|MadSci Network: Genetics|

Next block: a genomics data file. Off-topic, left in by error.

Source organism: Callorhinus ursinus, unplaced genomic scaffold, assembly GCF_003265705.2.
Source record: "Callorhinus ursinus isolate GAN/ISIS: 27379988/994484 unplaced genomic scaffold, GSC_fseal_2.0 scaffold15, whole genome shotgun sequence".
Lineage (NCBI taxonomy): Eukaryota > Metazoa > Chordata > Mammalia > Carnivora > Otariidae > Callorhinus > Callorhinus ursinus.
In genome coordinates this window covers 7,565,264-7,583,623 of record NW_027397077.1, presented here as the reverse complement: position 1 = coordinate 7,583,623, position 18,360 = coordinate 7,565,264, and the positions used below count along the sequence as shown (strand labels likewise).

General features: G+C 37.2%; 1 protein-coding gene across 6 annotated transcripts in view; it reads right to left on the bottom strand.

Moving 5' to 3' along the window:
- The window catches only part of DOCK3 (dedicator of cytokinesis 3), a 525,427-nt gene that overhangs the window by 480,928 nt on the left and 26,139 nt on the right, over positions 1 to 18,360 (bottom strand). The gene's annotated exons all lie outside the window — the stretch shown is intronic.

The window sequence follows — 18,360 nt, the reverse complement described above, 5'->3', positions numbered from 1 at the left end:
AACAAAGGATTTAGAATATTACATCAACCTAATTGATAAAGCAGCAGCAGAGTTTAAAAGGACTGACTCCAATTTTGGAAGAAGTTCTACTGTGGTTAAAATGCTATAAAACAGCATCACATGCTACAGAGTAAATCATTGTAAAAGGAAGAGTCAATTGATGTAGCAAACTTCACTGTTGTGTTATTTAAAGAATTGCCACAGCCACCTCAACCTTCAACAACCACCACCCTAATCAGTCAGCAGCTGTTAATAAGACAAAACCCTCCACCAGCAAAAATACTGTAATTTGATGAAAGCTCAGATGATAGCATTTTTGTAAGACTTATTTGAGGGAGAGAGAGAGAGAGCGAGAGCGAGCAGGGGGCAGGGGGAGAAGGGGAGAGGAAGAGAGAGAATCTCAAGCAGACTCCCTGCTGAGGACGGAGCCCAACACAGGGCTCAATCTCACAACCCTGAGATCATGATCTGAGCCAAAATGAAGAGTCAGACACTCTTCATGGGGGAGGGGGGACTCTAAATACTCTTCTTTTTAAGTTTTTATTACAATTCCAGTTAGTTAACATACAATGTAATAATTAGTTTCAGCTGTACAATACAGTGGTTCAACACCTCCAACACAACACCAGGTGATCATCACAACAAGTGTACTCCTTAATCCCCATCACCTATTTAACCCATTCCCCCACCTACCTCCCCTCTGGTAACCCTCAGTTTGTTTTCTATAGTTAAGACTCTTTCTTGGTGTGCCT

Hi Forrest, That's an interesting question you pose. Paraphrasing your question, is xenophobia instinctive? Ever since Darwin, questions of this nature have popped up, and are usually grouped under the topic of social Darwinism. Just as physical traits can experience selective pressure, so can behavioral traits. I will do my best to answer by exploring a few concepts in behavioral evolution, with regard to the interplay between genetics and culture in behavior. One of the central tenets of evolutionary theory is that heritable traits which increase fitness will tend to increase in frequency. That is, traits in an individual which increase the number of progeny that survive to adulthood will be postively selected. Some species produce a large number of offspring but invest relatively few resources in each individual offspring (sea urchins, many fish and amphibians). These species tend to show few if any caretaking behaviours. Other species produce a small number of offspring per generation and invest large amounts of energy in raising them to adulthood, including many birds and mammals. Generally, the longer the period between birth and independence, the more complex the caretaking behaviors. Now, when it comes to humans, we have just about the longest period between birth and independence on the planet. So we have developed many instinctive behaviors to protect our children. I'm not just talking about the so-called "maternal instinct", but about the desire to cuddle and protect babies in all of us. What's so attractive about babies? They tend to have small noses and mouths, and big eyes. It's not accidental that the modern teddy bear has a shorter muzzle and bigger eyes than early teddy bears, and neither is it a surprise that human Disney characters have bigger eyes and smaller noses in each passing movie. Both of these trends show an instinctive human attraction to neotenous traits, and from an evolutionary perspective it has been critical that we (humans) protect and nurture our chidren, so there is good reason for some genetic component to this behavior. So what does an attraction to babies have to do with xenophobia? Well, just as there are probably some instinctive behaviors, it is obvious that many of the traits that have been selected for in humans are culturally transmitted, not genetically. That is, developing the talent to fashion knives, axes, and arrowheads from rocks undoubtedly had a large role in the success of modern humans, but it's not in the genes. The hunter/getherer's toolkit was culturally transmitted. Humans have traditionally been a tribal species: a solitary human probably wouldn't have been able to survive the dangers of the African savannah. When resources were plentiful, there would have been little competition between neighboring tribes, but in times of scarcity there would have been competition between neighboring tribes. The weaker members of the more successful tribes would presumably survive, whereas the weaker members of losing tribes probably would not. My point is simply that in the context of human evolution, competition between groups of humans has probably been at least as important as selective pressure from predators. As such, behaviors which favor one group over another might have been advantageous. So I'm sure that xenophobic behaviors have offered an evolutionary advantage at times. However, just because there has been an advantage to xenophobic behavior at times does not mean that such behavior is so uniformly advantageous as to become genetically based. Although it is possible that there is some modest genetic component, I think cultural transmission is likely much more important. Using another example, small behaviors, like anxiety when we hear a wailing baby, probably have major genetic components, but complex behaviors, like how we react to the distressed infant (singing, cuddling, Ferbering), undoubtedly have an overlay of many cultural components. In conclusion, I think there may be some genetic components to the simple behavior of stranger anxiety, but the cultural components of how we behave in reaction to these feelings are much more important in the context of modern racism, and these culturally transmitted behaviors can be consciously altered. In the modern world the boundaries between tribes are fast disappearing; when our tribe is our neighbors and coworkers from around the world, not our cousins, xenophobic behaviors are simply no longer advantageous... Chris
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